These also are sayings of the wise:
To show partiality in judging is not good:
Whoever says to the guilty, “You are innocent,”
will be cursed by peoples and denounced by nations.
But it will go well with those who convict the guilty,
and rich blessing will come on them.
In reply Jesus said: “A man was going down from Jerusalem to Jericho, when he was attacked by robbers. They stripped him of his clothes, beat him and went away, leaving him half dead. A priest happened to be going down the same road, and when he saw the man, he passed by on the other side. So too, a Levite, when he came to the place and saw him, passed by on the other side. But a Samaritan, as he traveled, came where the man was; and when he saw him, he took pity on him. He went to him and bandaged his wounds, pouring on oil and wine. Then he put the man on his own donkey, brought him to an inn and took care of him. The next day he took out two denarii and gave them to the innkeeper. ‘Look after him,’ he said, ‘and when I return, I will reimburse you for any extra expense you may have.’
“Which of these three do you think was a neighbor to the man who fell into the hands of robbers?”
The expert in the law replied, “The one who had mercy on him.”
Jesus told him, “Go and do likewise.”
In his book of “wise” sayings, King Solomon warns against the danger of prejudice or partiality. In the above text, Solomon declares that judgment must be just, and wickedness must not be condoned. Favoritism of any kind was condemned in the law, yet Israel had a long history of prejudice.
Jesus tells a parable in Luke chapter ten that demonstrates Israel’s failure in this area. The parable is about a man who is robbed, beaten, and left for dead. In this story, two men come upon this victim: a priest and a Levite. Both of these men saw the man in distress but went out of their way to avoid him. It is important to note that these men were identified as religious leaders. Then Jesus introduces another person into this story. The third person was identified as a Samaritan. This is very important. The Jewish people viewed Samaritans as half-breeds, both physically and spiritually. Samaritans and Jews practiced open hostility toward each other, yet Jesus intentionally makes the hero of the story a Samaritan. The hated Samaritan took pity on the injured man. He went to him. He bandaged his wounds. Then he transported him to an inn where he could be cared for. To top it all off, he paid for this man’s care out of his own pocket. Jesus is clearly teaching that love and mercy know no national boundaries. But he is also showing that prejudice is wrong. This parable was told in response to a question from a lawyer who was trying to trap Jesus into saying something they could use against Him. Jesus jumped right into the trap and turned it into an opportunity to teach a very important lesson.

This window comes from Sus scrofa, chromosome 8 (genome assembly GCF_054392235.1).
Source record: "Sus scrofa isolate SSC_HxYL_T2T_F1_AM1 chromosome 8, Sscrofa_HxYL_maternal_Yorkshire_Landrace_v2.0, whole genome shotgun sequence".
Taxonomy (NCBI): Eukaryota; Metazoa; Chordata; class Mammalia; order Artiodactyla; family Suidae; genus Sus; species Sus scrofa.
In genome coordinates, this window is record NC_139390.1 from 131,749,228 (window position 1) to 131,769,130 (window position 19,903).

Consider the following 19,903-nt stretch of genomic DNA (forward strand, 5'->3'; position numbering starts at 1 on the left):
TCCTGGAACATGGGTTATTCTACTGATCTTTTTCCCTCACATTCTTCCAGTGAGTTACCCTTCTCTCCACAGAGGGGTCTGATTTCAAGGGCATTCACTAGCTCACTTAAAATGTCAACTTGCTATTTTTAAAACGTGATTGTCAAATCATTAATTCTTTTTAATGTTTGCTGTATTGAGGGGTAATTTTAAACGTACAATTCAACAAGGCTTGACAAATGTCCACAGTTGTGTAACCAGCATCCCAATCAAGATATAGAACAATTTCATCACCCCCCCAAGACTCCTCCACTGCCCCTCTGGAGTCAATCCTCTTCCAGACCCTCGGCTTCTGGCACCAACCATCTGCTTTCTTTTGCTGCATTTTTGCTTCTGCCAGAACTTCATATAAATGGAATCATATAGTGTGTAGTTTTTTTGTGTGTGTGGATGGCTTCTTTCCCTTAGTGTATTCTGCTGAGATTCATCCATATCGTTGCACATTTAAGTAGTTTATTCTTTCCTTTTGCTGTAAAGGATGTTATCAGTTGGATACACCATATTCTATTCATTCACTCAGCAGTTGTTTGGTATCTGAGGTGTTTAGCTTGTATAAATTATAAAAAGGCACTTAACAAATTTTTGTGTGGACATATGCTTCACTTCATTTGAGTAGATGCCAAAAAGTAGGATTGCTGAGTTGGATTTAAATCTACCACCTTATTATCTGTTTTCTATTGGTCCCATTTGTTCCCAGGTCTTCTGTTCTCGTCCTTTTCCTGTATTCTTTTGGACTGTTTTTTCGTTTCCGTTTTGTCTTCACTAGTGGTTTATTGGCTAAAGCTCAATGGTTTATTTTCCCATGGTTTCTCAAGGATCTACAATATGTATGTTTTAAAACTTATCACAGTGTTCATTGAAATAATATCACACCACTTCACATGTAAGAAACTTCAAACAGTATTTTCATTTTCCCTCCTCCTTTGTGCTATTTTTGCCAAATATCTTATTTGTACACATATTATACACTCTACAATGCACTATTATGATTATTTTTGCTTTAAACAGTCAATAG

In the Gospel of John, the religious leaders would accuse Jesus of being a “demon-possessed Samaritan.” This false accusation would be used to try and discredit everything Jesus said and did. This demonstrates the hatred they had for all Samaritans and for Jesus. How would you have felt if you were a Samaritan man or woman in the temple courts that day? We are living in a world that is about to explode. At the heart of this crisis is the inability to see people the way God sees them and the inability to love people the way God loves them. I see this as an opportunity for the church to rise up and demonstrate God’s love to those who feel marginalized in our society. You see, right now we have a choice. We can choose to be the priest or the Levite in Jesus’ story. Or we can choose to be the Samaritan who demonstrated love and mercy!
Questions to Ponder:
What is your typical response to injustice? If Jesus inserted you into His story, which character would you be? Have you ever spoken or thought things about people that were not true? How does Solomon’s warning regarding prejudice (partiality) impact you today?
- Ask God to uproot any religious spirit in you. Ask Him to empower you through the Holy Spirit to see everyone the way you see them.
- Pray that God would slow you down so that you don’t miss seeing those who are in need.
- Ask God to show you ways that you can rise up to show and demonstrate God’s love and mercy to those in need.
- Pray for the greater Church to break off the chains of partiality, favoritism and racism.
Father in Heaven hallow be thy name! I worship and adore You, bring You praise and honor. Thank You Lord for this sermon series and thank You for Bob and leaders who are willing to speak the hard truth and not overlook it.
I’m sorry God for how bad things have gotten and how far I have personally fallen. Forgive me Lord and bring to my memory ways I have offended you and hurt others in my thoughts, words and actions. Lord, you see so many are hearts broken right now, and rightly so. You also see many who don’t think anything is wrong. Lord, by Your mercy, grace and kindness open wide hearts to see things the way You see them. Help Your church to be ones who mourn with those who mourn and come alongside each person grieving. For those who don’t know You yet Lord, I ask that You give each one of us the chance to share life everlasting with them. I ask that you allow us to bind up the broken hearted and set the captives free. I ask that You make me and Your church like Paul who was all things to all people. In the Name of Jesus Christ, I ask. Amen.